Case report: giant cell arteritis in a patient with carotid atherosclerosis - a diagnostic dilemma
Journal of Community Hospital Internal Medicine Perspectives
Carotid atherosclerosis and giant cell arteritis (GCA) are two distinct medical conditions with an overlapping clinical spectrum of vascular symptoms such as vision loss and ischemic stroke. This is because both diseases cause arterial ischemia with a predilection for carotid vasculature. In addition, high-vascular risk individuals who are diagnosed with GCA are usually elderly with age >55 years with high-vascular risk and thus can have underlying atherosclerosis. All these factors can pose a diagnostic dilemma for the physicians as GCA is a medical emergency which if left untreated can result in significant morbidity and mortality. Thus, it is important to avoid attributing occlusive arterial disease in elderly patients to atherosclerosis alone because some may have GCA. We present a case report in which presence of diffuse atherosclerosis was a major pitfall while making a timely diagnosis of GCA.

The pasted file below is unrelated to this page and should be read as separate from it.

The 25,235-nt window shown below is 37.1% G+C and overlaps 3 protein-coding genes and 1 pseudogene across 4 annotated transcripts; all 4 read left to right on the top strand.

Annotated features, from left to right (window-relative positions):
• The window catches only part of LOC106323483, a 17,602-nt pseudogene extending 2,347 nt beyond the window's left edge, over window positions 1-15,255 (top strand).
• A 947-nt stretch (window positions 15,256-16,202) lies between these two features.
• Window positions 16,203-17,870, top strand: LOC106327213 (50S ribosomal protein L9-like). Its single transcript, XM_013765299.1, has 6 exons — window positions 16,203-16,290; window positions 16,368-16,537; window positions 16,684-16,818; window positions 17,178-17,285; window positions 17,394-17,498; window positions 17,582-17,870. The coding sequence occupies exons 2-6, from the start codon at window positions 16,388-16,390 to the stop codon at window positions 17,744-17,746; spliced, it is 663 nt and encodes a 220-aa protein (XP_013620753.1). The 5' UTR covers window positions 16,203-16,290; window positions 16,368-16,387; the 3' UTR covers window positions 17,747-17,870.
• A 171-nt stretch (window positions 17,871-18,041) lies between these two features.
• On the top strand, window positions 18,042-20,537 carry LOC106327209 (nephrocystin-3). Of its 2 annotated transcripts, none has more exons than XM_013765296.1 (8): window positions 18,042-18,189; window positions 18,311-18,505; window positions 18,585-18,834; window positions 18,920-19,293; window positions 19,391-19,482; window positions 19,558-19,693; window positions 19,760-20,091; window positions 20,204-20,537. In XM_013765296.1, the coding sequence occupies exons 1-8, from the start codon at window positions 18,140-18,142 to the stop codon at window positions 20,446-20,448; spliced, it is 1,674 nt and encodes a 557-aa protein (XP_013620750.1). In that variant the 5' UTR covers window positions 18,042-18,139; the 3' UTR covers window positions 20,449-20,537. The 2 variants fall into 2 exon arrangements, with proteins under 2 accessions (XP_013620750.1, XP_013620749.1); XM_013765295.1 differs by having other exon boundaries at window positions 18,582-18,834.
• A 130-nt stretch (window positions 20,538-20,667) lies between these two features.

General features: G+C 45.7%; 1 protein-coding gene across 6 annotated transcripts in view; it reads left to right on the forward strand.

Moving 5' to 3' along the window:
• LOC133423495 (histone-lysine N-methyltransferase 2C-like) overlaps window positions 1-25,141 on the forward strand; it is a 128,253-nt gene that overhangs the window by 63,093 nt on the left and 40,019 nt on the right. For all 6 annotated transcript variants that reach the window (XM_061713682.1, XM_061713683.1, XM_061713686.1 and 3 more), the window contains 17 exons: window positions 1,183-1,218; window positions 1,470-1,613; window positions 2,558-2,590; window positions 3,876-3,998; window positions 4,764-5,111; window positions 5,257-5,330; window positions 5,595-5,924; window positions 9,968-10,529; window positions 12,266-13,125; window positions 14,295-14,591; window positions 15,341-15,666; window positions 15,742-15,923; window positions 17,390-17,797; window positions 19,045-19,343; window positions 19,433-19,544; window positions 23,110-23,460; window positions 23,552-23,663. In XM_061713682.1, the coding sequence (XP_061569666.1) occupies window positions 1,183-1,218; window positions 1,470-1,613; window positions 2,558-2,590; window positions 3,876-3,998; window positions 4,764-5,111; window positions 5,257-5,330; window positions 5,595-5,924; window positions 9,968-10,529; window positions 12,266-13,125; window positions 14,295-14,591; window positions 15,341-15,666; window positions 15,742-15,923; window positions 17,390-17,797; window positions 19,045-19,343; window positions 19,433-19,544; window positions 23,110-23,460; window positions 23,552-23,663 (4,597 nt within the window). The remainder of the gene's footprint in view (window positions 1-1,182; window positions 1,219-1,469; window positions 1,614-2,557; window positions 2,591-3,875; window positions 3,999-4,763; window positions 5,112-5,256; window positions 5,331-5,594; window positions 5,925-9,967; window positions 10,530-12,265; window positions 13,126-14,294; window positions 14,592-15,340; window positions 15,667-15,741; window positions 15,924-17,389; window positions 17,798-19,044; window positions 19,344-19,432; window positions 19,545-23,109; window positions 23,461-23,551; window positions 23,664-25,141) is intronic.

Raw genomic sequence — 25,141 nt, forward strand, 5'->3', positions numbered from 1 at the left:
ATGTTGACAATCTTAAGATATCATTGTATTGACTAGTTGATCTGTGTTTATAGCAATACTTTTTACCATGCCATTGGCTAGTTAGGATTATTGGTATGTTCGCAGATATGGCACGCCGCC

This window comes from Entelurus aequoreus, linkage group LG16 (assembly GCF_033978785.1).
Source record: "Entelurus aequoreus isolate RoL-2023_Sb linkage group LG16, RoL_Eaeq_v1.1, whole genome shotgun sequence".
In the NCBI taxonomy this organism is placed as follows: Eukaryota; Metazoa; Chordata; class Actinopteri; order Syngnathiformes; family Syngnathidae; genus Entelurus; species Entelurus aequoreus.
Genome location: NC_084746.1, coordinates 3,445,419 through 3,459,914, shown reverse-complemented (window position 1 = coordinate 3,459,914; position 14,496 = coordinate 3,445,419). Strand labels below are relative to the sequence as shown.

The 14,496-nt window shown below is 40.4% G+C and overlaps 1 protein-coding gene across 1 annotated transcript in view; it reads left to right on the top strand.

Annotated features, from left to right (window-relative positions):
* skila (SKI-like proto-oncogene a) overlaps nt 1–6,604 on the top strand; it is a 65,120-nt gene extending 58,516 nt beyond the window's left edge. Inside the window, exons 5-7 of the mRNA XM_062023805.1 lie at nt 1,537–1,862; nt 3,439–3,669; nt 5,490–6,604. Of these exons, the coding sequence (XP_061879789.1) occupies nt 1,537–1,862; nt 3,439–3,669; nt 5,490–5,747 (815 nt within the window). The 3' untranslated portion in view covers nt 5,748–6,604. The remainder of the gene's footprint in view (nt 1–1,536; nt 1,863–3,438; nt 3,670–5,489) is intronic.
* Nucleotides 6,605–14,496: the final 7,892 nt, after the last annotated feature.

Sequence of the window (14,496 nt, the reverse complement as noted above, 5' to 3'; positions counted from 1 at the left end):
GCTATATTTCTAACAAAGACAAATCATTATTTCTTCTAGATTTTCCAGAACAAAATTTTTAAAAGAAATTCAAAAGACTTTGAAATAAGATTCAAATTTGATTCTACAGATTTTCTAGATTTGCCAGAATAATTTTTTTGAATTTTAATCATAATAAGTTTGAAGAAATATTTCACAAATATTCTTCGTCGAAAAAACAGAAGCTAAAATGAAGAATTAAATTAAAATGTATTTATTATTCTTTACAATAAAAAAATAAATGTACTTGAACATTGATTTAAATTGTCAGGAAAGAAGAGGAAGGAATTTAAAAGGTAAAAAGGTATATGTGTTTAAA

Fayyaz B. Case report: giant cell arteritis in a patient with carotid atherosclerosis - a diagnostic dilemma. J Community Hosp Intern Med Perspect. 2018 Jun 12;8(3):134-137. doi: 10.1080/20009666.2018.1458571. PMID: 29915652; PMCID: PMC5998284.